North Koreans Blame World Cup Loss to U.S. on Lightning Strike

The U.S. women's soccer team earned an exciting 2-0 victory against the North Koreans at the Women's World Cup on Tuesday, but wait until you hear the losing team's excuse.

North Korean Coach Kim Kwang Min said his team played poorly in the Germany match because some of the members were struck by lightning in Pyongyang on June 8, sending "more than five" of them to the hospital.

"Some stayed in the hospital and then came to Germany later than the rest of us," Kim told the BBC. "The goalkeeper and the four defenders were most affected, and some midfielders as well. The physicians said the players were not capable of participating in the tournament.

"But World Cup football is the most important and significant event for a footballer, so they don't want to think about anything but football. The fact that they played could be called abnormal, the result of a very strong will."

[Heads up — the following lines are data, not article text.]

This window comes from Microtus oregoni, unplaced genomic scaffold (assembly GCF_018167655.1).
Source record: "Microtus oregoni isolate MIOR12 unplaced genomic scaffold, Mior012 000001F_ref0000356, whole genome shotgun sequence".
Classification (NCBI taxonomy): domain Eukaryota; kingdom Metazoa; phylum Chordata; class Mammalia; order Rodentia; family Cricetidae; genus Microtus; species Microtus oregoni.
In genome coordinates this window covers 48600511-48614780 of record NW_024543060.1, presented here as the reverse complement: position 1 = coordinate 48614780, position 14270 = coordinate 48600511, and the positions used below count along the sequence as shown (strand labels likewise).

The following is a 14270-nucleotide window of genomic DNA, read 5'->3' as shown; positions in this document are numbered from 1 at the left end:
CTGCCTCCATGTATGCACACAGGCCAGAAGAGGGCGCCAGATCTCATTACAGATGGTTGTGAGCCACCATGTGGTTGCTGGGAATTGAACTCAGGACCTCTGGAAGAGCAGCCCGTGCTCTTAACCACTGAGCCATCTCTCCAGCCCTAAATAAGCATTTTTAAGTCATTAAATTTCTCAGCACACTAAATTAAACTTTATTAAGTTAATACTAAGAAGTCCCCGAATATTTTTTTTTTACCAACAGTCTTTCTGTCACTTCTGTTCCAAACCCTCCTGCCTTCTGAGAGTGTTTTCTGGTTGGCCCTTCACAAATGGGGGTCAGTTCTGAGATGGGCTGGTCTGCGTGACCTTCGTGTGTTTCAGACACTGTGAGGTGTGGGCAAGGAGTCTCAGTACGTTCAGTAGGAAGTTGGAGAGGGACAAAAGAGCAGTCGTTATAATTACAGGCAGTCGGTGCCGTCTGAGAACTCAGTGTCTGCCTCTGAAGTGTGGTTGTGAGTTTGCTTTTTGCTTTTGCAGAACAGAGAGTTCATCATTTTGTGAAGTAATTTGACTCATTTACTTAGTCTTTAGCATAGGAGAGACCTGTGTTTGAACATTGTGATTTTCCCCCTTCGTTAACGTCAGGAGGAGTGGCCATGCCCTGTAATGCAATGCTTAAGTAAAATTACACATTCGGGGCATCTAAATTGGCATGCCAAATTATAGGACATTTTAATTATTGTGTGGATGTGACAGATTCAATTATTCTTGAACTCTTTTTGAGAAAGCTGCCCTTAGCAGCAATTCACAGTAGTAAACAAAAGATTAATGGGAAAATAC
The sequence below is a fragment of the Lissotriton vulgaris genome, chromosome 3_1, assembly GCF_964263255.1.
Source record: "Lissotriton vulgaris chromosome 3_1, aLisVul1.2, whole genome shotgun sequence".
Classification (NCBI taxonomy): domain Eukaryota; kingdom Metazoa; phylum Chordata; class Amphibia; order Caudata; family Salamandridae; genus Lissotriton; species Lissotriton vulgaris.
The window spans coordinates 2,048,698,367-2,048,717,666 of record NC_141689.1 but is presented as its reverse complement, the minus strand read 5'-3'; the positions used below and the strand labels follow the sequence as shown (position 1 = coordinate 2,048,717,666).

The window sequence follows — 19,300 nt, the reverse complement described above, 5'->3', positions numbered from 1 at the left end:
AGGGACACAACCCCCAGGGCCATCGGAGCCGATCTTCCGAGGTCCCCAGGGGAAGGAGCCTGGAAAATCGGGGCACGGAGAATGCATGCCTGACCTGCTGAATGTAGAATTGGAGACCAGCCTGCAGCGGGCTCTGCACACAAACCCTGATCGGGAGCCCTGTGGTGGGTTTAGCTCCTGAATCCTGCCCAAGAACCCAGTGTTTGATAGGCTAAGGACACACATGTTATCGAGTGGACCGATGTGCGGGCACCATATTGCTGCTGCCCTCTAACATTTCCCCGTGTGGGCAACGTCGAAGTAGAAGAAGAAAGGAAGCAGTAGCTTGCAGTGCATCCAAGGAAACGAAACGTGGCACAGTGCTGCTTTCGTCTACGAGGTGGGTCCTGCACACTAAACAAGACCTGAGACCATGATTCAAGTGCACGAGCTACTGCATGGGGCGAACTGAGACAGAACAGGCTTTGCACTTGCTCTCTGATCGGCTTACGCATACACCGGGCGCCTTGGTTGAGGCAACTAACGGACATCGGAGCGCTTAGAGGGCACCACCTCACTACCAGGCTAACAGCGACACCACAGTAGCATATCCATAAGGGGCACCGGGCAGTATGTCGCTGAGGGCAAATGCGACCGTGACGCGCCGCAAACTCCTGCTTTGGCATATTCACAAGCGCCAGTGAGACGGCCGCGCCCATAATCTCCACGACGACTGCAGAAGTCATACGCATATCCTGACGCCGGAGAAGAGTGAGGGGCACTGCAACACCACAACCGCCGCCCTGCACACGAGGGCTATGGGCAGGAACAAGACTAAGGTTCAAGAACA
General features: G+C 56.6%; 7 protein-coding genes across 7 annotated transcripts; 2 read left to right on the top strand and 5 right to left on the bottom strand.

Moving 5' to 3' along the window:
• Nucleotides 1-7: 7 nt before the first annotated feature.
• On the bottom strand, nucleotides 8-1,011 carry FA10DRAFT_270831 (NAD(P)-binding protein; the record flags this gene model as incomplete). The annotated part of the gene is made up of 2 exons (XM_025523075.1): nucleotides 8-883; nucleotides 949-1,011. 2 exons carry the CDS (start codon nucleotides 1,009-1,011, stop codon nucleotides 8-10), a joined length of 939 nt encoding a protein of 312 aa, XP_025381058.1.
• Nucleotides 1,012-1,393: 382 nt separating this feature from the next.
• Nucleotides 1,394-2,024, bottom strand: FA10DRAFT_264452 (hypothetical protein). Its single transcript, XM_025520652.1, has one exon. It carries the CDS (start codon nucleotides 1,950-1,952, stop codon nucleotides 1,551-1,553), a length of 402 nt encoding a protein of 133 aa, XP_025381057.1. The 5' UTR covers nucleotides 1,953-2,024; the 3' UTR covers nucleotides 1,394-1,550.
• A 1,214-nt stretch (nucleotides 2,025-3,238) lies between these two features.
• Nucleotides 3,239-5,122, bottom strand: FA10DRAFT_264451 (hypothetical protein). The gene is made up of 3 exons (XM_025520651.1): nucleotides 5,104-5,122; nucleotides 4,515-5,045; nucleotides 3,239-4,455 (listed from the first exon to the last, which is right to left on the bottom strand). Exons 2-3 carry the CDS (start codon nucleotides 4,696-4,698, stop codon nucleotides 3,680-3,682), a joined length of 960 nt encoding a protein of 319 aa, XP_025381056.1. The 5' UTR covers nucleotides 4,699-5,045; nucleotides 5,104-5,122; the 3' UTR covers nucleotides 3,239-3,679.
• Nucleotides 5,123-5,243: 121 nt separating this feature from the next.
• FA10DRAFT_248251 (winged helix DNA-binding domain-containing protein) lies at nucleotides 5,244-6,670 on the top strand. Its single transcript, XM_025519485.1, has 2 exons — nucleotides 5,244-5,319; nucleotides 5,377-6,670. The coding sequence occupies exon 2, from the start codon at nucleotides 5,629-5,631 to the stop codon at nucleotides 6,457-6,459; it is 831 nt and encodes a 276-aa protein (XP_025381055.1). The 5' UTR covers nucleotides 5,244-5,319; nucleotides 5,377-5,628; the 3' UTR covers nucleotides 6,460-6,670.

True or False? It's certainly suspicious that there was no mention of the rare and gravely serious incident until after the match. But given that North Korea is shrouded in secrecy--for one, training sessions are are strictly guarded from the public, according to the AFP--people will just have to make their own judgements.

Nevertheless, the Americans proved themselves in the second half of the game after a sluggish beginning, and jumped to first place in their group with three points.

The U.S. will face Colombia and Sweden next. According to The Wall Street Journal, the U.S. has lost in the semifinals in the past two World Cups and could face the heavily-favored Germans if they reach that level.

Selected Reading: BBC, Yahoo! Sports, The Wall Street Journal

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